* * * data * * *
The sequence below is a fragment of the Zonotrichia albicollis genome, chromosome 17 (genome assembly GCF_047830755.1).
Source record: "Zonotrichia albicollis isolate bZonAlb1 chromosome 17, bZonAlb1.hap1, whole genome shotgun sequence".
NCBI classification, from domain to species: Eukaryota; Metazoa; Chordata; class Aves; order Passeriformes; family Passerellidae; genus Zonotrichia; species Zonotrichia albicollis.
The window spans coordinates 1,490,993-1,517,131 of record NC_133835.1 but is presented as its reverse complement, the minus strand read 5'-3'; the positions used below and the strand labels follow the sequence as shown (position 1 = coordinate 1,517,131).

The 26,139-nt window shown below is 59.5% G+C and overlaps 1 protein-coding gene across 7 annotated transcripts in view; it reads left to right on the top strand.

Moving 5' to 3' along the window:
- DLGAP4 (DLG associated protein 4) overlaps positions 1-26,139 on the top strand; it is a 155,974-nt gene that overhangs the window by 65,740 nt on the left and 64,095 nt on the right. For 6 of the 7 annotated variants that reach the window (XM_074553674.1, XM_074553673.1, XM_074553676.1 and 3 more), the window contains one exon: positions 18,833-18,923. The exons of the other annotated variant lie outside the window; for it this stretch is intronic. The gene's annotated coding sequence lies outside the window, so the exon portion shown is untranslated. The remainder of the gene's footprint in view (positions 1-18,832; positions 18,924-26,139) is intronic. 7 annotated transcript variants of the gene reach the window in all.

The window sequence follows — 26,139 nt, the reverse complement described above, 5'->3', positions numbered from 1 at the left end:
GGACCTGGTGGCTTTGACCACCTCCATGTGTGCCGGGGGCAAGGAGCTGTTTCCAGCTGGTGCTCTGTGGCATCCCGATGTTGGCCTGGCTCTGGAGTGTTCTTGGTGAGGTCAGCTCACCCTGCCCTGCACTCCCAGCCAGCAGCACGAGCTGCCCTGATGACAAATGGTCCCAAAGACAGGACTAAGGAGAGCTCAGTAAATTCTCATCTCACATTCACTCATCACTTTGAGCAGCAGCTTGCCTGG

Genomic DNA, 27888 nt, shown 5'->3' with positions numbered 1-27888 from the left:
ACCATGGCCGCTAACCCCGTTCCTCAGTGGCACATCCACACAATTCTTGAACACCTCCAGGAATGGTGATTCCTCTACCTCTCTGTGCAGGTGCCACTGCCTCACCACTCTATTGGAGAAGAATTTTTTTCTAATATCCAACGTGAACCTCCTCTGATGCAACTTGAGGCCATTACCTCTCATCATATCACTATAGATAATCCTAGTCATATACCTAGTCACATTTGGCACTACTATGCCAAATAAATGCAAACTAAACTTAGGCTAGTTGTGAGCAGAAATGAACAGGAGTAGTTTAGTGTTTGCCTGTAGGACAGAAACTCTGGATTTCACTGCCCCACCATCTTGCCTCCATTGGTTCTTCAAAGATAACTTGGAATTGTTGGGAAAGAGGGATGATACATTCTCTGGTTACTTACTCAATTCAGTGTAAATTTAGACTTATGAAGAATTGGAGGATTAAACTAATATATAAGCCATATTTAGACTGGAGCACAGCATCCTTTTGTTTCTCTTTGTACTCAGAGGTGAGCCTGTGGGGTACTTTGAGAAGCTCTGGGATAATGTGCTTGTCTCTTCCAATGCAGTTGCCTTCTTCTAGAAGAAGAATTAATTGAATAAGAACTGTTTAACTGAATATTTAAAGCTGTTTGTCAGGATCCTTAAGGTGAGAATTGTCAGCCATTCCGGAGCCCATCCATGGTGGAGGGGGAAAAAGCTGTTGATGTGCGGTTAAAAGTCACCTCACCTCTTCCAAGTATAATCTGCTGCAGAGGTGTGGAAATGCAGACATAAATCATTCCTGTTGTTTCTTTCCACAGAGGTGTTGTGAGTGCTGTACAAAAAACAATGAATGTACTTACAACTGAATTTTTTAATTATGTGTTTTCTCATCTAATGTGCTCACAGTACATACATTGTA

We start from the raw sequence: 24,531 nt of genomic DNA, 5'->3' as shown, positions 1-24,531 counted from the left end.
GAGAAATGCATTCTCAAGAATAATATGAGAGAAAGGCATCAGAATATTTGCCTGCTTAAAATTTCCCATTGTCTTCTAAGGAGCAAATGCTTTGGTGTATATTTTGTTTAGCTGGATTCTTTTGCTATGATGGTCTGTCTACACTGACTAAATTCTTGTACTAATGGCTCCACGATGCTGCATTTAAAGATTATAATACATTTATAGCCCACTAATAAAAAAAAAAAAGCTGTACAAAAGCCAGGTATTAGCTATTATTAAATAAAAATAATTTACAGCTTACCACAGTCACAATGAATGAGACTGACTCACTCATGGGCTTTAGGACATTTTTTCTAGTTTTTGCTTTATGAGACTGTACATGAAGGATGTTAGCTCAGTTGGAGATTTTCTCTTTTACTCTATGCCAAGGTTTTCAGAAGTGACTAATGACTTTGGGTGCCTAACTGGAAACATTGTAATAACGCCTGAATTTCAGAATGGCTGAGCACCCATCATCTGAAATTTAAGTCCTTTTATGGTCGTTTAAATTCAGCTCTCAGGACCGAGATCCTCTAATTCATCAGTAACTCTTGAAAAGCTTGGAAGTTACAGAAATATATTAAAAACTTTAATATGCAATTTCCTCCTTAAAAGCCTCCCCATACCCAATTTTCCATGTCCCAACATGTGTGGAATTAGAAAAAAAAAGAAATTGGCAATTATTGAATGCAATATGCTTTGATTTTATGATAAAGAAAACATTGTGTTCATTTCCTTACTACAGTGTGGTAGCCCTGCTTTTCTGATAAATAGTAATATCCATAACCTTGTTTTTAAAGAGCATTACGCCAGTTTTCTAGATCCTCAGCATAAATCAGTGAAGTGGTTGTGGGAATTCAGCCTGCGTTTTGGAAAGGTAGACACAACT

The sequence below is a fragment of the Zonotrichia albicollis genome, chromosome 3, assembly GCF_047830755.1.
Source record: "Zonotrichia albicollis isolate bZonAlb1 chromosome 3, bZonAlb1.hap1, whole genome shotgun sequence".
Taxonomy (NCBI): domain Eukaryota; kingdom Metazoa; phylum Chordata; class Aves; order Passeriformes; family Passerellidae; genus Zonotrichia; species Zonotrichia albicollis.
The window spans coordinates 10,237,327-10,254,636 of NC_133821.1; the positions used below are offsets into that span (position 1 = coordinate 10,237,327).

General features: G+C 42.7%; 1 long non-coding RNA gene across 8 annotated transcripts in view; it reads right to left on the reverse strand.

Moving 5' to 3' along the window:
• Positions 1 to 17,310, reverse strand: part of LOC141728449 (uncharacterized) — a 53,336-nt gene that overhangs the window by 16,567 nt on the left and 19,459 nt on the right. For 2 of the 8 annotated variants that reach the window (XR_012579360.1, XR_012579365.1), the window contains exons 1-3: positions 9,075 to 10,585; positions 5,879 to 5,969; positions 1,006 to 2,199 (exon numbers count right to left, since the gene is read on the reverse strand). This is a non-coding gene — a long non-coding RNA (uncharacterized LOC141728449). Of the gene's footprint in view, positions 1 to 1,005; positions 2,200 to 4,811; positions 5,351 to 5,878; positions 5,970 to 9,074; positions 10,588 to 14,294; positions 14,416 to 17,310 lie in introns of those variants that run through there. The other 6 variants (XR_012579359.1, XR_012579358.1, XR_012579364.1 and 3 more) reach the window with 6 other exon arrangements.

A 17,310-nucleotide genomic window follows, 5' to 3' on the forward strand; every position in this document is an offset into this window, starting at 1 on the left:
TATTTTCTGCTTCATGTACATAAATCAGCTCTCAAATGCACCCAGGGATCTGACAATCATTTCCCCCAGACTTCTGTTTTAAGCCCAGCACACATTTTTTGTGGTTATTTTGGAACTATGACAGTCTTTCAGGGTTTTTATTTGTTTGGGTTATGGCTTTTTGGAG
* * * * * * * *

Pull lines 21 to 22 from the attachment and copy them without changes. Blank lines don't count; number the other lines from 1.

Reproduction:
A 17,310-nucleotide genomic window follows, 5' to 3' on the forward strand; every position in this document is an offset into this window, starting at 1 on the left:
TATTTTCTGCTTCATGTACATAAATCAGCTCTCAAATGCACCCAGGGATCTGACAATCATTTCCCCCAGACTTCTGTTTTAAGCCCAGCACACATTTTTTGTGGTTATTTTGGAACTATGACAGTCTTTCAGGGTTTTTATTTGTTTGGGTTATGGCTTTTTGGAG